Gerard Academy’s Brolsma honored

Published 6:23 am Thursday, November 12, 2009

Deveny Brolsma spends each day working with teenage boys at the Gerard Academy. She takes them to appointments and brings them shopping for the necessities. They do arts and crafts projects together and play sports. Her work helps the teens develop social and life skills.

Brolsma, who is a senior counselor, loves her job and the daily impact she makes on young lives. On Thursday, she is being recognized for just that.

Brolsma is going to the Sheraton Minneapolis-West Hotel tonight to accept an honor from the Minnesota Council of Child Caring Agencies (MCCCA).

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The MCCCA is recognizing Brolsma with The Sister Helen Louise Roth Award. The organization gives one each year to recognize an individual for outstanding contributions and service to youth and families in Minnesota.

Brolsma is the first Gerard Academy employee to receive the award.

The Gerard Academy offers residential treatment programs for children and teenagers with a variety of emotional and behavioral problems.

“I grew up in a daycare setting. My mom ran a daycare,” said Brolsma, who was raised in Austin and is a senior counselor in the Bordeaux House at the academy.

“So, working with kids is natural to me. It is never boring, and I work with awesome people — the kids and the staff,” she said.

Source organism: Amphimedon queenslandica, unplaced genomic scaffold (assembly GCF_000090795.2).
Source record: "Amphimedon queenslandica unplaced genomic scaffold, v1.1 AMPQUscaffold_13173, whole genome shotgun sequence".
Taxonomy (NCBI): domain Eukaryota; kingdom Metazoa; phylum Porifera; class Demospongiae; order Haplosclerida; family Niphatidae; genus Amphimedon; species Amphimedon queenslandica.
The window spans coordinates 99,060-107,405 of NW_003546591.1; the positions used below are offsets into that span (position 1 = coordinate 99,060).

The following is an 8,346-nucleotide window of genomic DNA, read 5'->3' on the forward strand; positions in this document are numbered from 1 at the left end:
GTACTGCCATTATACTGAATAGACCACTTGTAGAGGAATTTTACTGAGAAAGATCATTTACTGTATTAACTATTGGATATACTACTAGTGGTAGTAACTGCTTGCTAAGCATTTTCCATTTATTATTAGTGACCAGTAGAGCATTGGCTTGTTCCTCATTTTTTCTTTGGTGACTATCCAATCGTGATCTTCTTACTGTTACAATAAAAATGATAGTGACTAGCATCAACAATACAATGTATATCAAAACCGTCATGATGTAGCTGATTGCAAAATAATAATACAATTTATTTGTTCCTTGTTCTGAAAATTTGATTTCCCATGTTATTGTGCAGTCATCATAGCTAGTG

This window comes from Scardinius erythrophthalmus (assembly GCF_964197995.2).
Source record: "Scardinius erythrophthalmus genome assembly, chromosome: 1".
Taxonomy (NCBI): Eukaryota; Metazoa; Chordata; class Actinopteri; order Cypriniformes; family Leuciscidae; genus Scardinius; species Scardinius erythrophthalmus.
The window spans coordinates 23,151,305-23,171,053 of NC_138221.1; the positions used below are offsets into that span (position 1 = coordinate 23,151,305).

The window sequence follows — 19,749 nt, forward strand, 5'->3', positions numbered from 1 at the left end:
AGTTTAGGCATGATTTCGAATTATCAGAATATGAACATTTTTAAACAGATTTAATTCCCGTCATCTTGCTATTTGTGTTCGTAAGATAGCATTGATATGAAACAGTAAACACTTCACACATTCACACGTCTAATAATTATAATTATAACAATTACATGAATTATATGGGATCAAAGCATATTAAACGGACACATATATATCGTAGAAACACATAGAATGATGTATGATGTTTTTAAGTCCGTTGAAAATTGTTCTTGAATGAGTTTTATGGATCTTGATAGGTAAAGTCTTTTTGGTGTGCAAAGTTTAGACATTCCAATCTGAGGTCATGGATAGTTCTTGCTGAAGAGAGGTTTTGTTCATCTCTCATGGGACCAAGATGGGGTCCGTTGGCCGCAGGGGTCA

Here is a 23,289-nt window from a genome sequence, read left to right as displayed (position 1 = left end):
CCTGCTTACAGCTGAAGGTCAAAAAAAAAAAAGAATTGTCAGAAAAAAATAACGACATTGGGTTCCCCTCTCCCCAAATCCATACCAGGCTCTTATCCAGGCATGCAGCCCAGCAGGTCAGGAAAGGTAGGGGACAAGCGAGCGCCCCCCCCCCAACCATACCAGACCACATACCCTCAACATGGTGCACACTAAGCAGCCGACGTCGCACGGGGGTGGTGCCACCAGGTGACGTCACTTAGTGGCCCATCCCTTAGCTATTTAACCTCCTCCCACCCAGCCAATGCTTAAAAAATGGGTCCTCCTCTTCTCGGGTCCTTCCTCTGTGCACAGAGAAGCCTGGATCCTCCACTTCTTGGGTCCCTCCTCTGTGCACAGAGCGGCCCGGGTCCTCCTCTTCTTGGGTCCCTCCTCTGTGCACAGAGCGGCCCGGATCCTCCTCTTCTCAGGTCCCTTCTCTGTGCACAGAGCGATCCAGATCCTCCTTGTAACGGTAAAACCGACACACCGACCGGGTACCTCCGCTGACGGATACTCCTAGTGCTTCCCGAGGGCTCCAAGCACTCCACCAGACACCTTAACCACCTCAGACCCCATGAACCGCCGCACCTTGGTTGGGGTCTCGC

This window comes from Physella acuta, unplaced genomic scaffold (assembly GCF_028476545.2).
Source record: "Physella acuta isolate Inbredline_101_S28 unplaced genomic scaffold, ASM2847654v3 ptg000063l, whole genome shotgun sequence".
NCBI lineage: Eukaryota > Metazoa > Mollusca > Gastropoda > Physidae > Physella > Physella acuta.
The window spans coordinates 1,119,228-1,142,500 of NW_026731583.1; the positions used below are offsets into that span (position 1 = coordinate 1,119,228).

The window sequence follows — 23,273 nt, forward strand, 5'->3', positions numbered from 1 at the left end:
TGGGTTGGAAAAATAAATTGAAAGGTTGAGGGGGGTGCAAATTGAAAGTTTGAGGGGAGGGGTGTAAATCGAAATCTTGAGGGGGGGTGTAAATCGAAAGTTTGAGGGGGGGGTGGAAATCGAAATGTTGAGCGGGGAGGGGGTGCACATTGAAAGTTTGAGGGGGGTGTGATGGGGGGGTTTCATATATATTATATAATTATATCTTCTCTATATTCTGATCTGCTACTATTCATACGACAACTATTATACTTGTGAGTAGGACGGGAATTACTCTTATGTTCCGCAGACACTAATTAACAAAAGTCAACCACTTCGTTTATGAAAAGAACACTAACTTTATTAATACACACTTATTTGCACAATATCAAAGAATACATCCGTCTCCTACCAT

In addition to her work on an eight-member direct care team, Brolsma trains new staff members in Therapeutic Crisis Intervention (Gerard’s behavior management program), CPR and First Aid.

Brolsma has worked at the Gerard Academy for eight and a half years, starting as a counselor to boys ages six to 10.

“Everything is a team effort, and that is something that I love about this job,” she said.

She will accept the award tonight with her supervisors who nominated her, clinical director Pamela Retterath and clinical supervisor and Sandi Bucher.

“Deveny puts forth a ton of extra effort to really change these kids’ lives,” Bucher said.

An example of this is seen in the hand-painted murals that cover the walls of the Bordeaux dormitory.

“The theme of the unit is ‘Bordeaux City,’ and we try to teach the residents that they are part of a community,” Bucher explained.

Brolsma was instrumental in designing and painting murals of homes, parks and skylines with kids and staff since 2007, she said.

“We try to make every room a house, a home,” Bucher said.

“It has been very therapeutic for the kids. They love it, and are very proud. They take ownership of it,” she continued.

A letter to the nominating committee from Retterath and Bucher states that Brolsma also took kids on extended camping trips, and worked extra hours, sometimes doing things like sewing pillows and window coverings to make the residences more homey. It also notes her ability to rejuvenate staff who grow weary when the work is challenging.

They write: “Deveny rarely looks for a thank you or approval from her supervisors, and often is embarrassed when her efforts are noted.”

But, Bucher said, when staff give 100 or 110 percent, in this case, they should be rewarded.

“I just really enjoy the work… and I think its important,” Brolsma said.

MCCCA is a professional association of therapeutic providers based in St. Paul. MCCCA has more than 40 member agencies across the state.